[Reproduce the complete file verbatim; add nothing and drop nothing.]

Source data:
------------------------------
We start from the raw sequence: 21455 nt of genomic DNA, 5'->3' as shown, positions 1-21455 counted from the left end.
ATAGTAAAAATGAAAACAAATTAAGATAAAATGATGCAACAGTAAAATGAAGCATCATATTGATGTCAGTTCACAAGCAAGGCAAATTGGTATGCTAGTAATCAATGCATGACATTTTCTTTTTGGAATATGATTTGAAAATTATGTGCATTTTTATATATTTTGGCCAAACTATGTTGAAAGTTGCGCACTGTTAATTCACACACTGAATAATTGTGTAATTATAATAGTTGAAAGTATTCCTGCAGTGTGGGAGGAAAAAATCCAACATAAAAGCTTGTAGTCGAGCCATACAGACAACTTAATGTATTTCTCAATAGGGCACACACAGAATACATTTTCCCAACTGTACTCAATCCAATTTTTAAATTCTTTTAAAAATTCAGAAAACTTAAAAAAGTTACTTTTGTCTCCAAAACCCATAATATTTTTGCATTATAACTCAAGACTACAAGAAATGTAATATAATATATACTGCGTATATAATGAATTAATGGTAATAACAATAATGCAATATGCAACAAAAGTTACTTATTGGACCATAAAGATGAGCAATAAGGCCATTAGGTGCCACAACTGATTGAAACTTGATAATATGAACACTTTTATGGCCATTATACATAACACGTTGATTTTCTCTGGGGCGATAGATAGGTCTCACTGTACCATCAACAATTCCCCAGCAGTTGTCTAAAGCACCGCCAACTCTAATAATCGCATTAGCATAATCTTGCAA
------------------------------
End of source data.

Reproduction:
We start from the raw sequence: 21455 nt of genomic DNA, 5'->3' as shown, positions 1-21455 counted from the left end.
ATAGTAAAAATGAAAACAAATTAAGATAAAATGATGCAACAGTAAAATGAAGCATCATATTGATGTCAGTTCACAAGCAAGGCAAATTGGTATGCTAGTAATCAATGCATGACATTTTCTTTTTGGAATATGATTTGAAAATTATGTGCATTTTTATATATTTTGGCCAAACTATGTTGAAAGTTGCGCACTGTTAATTCACACACTGAATAATTGTGTAATTATAATAGTTGAAAGTATTCCTGCAGTGTGGGAGGAAAAAATCCAACATAAAAGCTTGTAGTCGAGCCATACAGACAACTTAATGTATTTCTCAATAGGGCACACACAGAATACATTTTCCCAACTGTACTCAATCCAATTTTTAAATTCTTTTAAAAATTCAGAAAACTTAAAAAAGTTACTTTTGTCTCCAAAACCCATAATATTTTTGCATTATAACTCAAGACTACAAGAAATGTAATATAATATATACTGCGTATATAATGAATTAATGGTAATAACAATAATGCAATATGCAACAAAAGTTACTTATTGGACCATAAAGATGAGCAATAAGGCCATTAGGTGCCACAACTGATTGAAACTTGATAATATGAACACTTTTATGGCCATTATACATAACACGTTGATTTTCTCTGGGGCGATAGATAGGTCTCACTGTACCATCAACAATTCCCCAGCAGTTGTCTAAAGCACCGCCAACTCTAATAATCGCATTAGCATAATCTTGCAA